includes so much more than this one issue. There are genuine, passionate
    perspectives on all sides of the issue and though we disagree, we have
    committed ourselves to loving, faithful discussion on this subject. Part of the
    beauty of our Church is that there has always been room at the table for a wide
    range of theological diversity within our connectional church family. As Wesley
    said, ‘May we not be of one heart, though we are not of one opinion?’”

    • johnschuh says:

      Wesley was talking about the clash between Calvinists and Arminians, or about the charism of lay preachers. Homosexual activists are closer in opinion to John Wilkes, as far as behavior is concerned, than to John Wesley.

  3. James Lambert says:

    To “brookspj” – Your sarcasm would indicate you are reading something inappropriately partisan into Mr. Lomperis “forgetting” to mention the call for unity which you quote. I could be wrong, but there seems to be an assumption behind your words that all conservatives want to split the church, or something along those lines. Perhaps you missed the article where the well-beloved Mark Tooley, current head of the IRD, made a strong argument *against* schism. Now, his reasoning was different than the resolution at GYPCLA, but nonetheless the overall stand against against schism is something which the GYPC and IRD/UMA currently share. So, not commenting on it doesn’t really say anything other than that’s not what this article was about. Some conservatives are ready for schism; others are not. Kind of like the liberals two years ago. There tend to be moments of panic on both sides followed by returning to work within the system we have.

    • brookspj says:

      I simply thought it was a peculiar oversight since the said resolution also talked specifically about marriage and homosexuality. I can’t imagine he was unaware of this resolution. Also because Mr. Lomperis stressed the need to consider these resolution when

      “they discuss reaching young people alongside questions related to biblical standards for sexual self-control.”
      I hope as more old men in the church come forward with proposals to split the denomination they will also consider the fact that the young people have shown their opposition to any schism within the church.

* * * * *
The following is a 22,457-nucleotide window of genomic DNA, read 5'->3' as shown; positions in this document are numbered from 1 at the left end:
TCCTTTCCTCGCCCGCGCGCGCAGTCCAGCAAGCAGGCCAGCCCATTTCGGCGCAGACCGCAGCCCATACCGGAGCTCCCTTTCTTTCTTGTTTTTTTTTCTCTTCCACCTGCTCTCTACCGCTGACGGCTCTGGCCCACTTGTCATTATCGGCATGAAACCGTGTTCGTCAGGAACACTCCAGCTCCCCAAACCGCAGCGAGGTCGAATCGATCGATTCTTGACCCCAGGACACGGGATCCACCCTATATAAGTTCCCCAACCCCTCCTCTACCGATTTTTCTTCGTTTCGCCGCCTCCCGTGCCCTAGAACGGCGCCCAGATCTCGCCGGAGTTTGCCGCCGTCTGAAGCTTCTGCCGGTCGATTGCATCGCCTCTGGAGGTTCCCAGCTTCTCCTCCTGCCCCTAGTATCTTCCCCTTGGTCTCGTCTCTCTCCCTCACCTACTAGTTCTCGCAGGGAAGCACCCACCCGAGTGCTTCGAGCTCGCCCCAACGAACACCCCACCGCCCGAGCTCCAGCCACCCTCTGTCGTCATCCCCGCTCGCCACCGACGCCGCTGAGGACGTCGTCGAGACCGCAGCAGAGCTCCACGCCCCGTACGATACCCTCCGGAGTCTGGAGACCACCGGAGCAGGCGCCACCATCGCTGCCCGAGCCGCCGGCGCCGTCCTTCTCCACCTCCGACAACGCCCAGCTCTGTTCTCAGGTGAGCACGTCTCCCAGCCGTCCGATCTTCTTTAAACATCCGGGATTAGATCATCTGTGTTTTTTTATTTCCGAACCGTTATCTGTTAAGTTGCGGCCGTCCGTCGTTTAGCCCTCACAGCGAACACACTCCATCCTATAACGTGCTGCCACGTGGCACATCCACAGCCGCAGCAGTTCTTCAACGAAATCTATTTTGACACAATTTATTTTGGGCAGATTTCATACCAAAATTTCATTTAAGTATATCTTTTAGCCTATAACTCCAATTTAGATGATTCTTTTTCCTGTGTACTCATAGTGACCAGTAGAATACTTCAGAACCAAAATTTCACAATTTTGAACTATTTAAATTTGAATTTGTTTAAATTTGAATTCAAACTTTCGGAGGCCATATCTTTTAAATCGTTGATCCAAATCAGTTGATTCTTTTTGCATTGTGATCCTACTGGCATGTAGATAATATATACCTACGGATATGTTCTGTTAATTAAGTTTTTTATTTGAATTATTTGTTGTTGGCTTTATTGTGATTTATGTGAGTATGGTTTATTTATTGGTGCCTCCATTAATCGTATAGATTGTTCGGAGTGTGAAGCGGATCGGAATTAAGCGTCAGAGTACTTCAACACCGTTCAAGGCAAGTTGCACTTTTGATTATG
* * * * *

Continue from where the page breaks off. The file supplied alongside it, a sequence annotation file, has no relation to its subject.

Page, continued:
• brookspj says:

      I don’t remember liberals advocating schism two years ago.

    • brookspj says:

      Also the name on the article is John Lomperis, not Mark Tooley, unless you’re assuming the author can’t speak for himself.

    • johnschuh says:

      Methodism historically was a movement, and Wesley more like Francis of Assisi than Martin Luther. The holiness movements were something like the “spiritual” Franciscans, with an emphasis on one aspect .A split in the UMC over homosexuality would be most like the split over slavery, in both cases because each concerned very different ways of looking at what human beings are.

  4. JJT says:

    What was the geographic breakdown of the “100 or so UM’s?” It’s not surprising that Christians in developing nations would have radically different views concerning homosexuality.

    • johnschuh says:

      Since those nations have not be as exposed to the doctrine progressivism that under girds the Sexual revolution. The very word “developing” is condescending since it implies they will become what the west is today. But the romanized Germans who conquered the Empire did not become Romans but became Europeans.

      • JJT says:

        I’m sorry you read “developing” as condescending. It’s a word I’ve frequently read in missiological texts, so I used it above. (In my opinion, it is far less condescending than “3rd World”) Your conclusion that it is somehow determinative and must mean “they will become us,” is your own conjecture and not my intent.

        Your comments about the roots of American Christianity’s shifting view (or not shifting view) concerning homosexuality aside, the fact still remains that the sample of young UM’s mentioned should be explored before one can extrapolate any conclusions.